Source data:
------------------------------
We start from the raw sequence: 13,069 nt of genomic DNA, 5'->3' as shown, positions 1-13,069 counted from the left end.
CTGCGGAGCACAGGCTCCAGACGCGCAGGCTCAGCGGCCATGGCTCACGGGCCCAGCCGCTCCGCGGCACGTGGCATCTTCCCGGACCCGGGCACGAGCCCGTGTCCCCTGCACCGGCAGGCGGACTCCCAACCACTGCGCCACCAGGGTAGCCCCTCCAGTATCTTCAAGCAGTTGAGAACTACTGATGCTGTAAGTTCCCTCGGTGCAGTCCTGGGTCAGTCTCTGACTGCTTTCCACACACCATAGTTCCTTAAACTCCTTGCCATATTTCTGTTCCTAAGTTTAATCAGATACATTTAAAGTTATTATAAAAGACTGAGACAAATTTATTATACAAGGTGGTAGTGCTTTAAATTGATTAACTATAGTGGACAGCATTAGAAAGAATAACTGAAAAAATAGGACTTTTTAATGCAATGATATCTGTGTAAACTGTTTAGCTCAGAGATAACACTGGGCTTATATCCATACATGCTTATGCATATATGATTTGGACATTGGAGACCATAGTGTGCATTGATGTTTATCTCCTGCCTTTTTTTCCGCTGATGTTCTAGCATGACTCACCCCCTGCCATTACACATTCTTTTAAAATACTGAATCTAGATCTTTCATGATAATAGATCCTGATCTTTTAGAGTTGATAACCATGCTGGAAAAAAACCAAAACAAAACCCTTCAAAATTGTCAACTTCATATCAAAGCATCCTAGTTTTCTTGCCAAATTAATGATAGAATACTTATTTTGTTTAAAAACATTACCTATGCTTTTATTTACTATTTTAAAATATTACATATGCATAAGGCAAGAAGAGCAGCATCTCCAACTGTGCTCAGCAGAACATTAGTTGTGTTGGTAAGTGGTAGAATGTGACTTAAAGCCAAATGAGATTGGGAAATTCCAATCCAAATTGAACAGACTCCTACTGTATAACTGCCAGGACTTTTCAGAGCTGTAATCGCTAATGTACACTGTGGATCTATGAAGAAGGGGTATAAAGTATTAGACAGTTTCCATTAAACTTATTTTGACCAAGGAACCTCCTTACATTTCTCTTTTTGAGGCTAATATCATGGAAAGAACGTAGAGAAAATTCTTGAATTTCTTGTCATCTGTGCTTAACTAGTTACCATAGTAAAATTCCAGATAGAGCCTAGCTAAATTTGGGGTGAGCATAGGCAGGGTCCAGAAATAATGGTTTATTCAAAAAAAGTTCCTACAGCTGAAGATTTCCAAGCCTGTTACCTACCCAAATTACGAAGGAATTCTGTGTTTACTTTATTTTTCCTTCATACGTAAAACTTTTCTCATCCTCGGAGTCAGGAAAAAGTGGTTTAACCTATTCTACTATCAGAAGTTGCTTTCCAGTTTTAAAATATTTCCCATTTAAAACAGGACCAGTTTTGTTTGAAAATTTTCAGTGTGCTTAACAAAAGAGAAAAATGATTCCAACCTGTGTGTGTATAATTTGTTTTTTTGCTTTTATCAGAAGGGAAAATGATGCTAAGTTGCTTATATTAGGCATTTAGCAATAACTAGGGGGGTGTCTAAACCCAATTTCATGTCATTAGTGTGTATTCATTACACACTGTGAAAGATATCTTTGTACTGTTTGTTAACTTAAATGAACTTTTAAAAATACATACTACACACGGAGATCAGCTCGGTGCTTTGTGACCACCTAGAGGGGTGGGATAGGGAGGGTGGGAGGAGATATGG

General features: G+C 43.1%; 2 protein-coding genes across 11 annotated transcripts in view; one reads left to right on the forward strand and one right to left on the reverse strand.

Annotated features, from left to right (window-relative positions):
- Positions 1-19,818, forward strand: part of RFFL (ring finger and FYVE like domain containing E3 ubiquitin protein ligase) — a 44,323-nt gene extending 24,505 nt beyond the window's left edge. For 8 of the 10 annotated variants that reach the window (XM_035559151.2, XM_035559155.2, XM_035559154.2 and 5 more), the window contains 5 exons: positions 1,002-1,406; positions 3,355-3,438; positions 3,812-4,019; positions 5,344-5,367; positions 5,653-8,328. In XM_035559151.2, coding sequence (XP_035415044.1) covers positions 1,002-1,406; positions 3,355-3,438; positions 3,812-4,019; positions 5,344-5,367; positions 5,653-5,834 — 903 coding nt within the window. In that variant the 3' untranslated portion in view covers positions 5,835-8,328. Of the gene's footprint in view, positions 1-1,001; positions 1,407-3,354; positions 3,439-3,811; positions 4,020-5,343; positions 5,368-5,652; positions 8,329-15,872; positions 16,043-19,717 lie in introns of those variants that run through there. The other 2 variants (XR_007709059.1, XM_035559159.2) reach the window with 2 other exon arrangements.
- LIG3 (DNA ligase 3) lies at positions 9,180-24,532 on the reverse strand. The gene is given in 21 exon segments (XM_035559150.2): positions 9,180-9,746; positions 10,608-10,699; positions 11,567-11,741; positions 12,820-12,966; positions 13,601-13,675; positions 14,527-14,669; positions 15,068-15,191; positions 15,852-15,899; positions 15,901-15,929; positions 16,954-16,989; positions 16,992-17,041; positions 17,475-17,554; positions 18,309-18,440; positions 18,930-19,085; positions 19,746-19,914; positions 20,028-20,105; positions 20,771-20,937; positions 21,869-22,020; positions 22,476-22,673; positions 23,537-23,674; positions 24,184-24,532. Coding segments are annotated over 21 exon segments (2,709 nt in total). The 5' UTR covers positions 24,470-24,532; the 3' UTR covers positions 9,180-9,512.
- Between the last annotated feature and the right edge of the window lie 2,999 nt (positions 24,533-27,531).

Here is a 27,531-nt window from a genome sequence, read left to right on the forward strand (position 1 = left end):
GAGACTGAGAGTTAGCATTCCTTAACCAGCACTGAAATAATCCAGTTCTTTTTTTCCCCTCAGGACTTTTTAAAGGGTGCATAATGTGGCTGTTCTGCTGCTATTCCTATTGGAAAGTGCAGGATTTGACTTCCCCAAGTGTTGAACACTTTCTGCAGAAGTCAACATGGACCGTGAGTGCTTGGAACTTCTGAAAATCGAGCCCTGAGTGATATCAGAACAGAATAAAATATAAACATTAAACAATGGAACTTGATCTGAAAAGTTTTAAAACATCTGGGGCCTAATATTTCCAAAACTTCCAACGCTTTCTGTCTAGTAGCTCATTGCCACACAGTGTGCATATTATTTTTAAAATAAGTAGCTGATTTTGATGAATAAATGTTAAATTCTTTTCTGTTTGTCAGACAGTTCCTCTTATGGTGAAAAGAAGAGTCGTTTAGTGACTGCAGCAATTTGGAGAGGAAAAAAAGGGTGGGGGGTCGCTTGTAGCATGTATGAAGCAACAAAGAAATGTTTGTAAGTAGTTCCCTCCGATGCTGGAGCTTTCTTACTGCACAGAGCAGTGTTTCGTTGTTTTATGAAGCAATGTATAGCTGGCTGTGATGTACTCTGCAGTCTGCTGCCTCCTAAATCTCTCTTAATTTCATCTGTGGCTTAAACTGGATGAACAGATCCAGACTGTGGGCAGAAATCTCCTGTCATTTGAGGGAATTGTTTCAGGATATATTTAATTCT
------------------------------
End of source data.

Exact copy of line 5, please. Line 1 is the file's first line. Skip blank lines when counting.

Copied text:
- Positions 1-19,818, forward strand: part of RFFL (ring finger and FYVE like domain containing E3 ubiquitin protein ligase) — a 44,323-nt gene extending 24,505 nt beyond the window's left edge. For 8 of the 10 annotated variants that reach the window (XM_035559151.2, XM_035559155.2, XM_035559154.2 and 5 more), the window contains 5 exons: positions 1,002-1,406; positions 3,355-3,438; positions 3,812-4,019; positions 5,344-5,367; positions 5,653-8,328. In XM_035559151.2, coding sequence (XP_035415044.1) covers positions 1,002-1,406; positions 3,355-3,438; positions 3,812-4,019; positions 5,344-5,367; positions 5,653-5,834 — 903 coding nt within the window. In that variant the 3' untranslated portion in view covers positions 5,835-8,328. Of the gene's footprint in view, positions 1-1,001; positions 1,407-3,354; positions 3,439-3,811; positions 4,020-5,343; positions 5,368-5,652; positions 8,329-15,872; positions 16,043-19,717 lie in introns of those variants that run through there. The other 2 variants (XR_007709059.1, XM_035559159.2) reach the window with 2 other exon arrangements.